Print Edition: October 29, 2014
Public art makes a community more colourful, and gives the public something to talk about and a reference point by which to relate to each other. Mission and Abbotsford have both established policies related to supporting public art and raising cultural awareness in their communities. This has made it so that it is impossible today to walk through the major downtown areas in either city and not come across some work of public art. Here are a few examples.
First Nations/Christian mural
This mural depicts the mixing of First Nations and Christian culture. The figures of the spirit in the sky, the crucifixion on the rock, and the men in the canoe are sort of incongruously set opposite each other, but in a way that makes the work more interesting, rather than unreadable. Framed by painted totem poles, this is one of the more enigmatic works on Railway Avenue. Unfortunately, this one is obscured by a wire fence and a dumpster. Perhaps this is an (unintentional) statement in itself?
“Rights of Passage” mural
This mural on Railway Avenue, just outside of Station X, commemorates the Japanese citizens of Canada whom the government sent to internment camps during World War II. The art itself shows the pain this movement caused many Canadian citizens, including many from Mission; the tense way the Japanese girl holds the Canadian flag speaks to the trust betrayed by those in power at the time. The wall that the mural is painted on is becoming mouldy, which on one hand gives the work a rightfully eerie feeling, but on the other indicates an unfortunate lack of upkeep. An interpretation of the work and credits hang beside the mural, and also seem to be peeling off.
What a delightful mystery! I discovered this mural taking a shortcut though the wide alley between Railway and First Avenue. It’s a picture of downtown Mission in earlier days. The colour gives it a bright, nostalgic feeling, and removes any drabness usually associated with alleys. I was unable to find any information associated with the origins of this one, but it just goes to show there are surprises everywhere; all you need to do is leave your house once in a while.
Roundabout First Nations sculpture
The sculpture that towers over the McCallum roundabout in Abbotsford was created by Ralph Silver in 2011 as part of Abbotsford’s newly established public art policy. Despite the controversy that surrounded the piece at the time of its creation, the work remains an impressive fixture in Abbotsford. The structure is clever; at least one circle of the work can be seen from any angle in the roundabout.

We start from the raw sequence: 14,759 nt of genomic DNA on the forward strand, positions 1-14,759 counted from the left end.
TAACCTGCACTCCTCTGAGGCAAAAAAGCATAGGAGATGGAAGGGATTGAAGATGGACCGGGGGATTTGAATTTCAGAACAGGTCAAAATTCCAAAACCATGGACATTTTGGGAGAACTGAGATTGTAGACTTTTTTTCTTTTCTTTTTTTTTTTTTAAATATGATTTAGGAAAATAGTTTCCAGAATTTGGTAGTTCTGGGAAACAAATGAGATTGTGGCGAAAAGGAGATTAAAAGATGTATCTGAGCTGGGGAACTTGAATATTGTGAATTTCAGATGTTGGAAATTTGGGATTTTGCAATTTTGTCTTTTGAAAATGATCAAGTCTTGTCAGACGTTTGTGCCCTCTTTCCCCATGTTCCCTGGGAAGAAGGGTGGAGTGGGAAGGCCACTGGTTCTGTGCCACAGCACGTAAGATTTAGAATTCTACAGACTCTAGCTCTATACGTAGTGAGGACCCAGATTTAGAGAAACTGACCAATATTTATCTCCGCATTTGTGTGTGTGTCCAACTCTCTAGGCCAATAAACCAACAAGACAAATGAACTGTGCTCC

“Three Men Telling Tales” bench
I love these guys! Though not the only wonderful piece of bench art in Downtown Abbotsford, this farmer, railway man, and logger have something special about them. They sit a couple strides away from Hemingway’s book store, their bright colours making up for the usual rainy grey that covers the valley. Sometimes I mistake them for real men out of the corner of my eye, and it is a spooky experience to say the least. They were created by Vladimir Chved. The Bench Art Project for Downtown Abbotsford has been going on since 1998.
Mission’s heritage mural
This mural was revealed June 15 of this year on the side of Mission’s community archives building on Second Avenue. Painted by Dean Lauzé for the city’s 120th anniversary, the mural depicts several aspects of Mission’s heritage and culture, including Hatzic Rock and the soapbox derby. The Mission museum is located right beside it, so the theme of the work fits its setting nicely.
This mural popped up recently in the back parking lot of Eleni’s restaurant on Railway Avenue. It features several notable people from Mission doing their thing on a natural backdrop. Pop star Carly Rae Jepsen dances with what appears to be Raven in the centre. The word “RISE” heads the picture, so it seems that this is meant to inspire the people of Mission to get famous, too. Choice of central figure aside, the way the water spills out of the mural is pretty cool.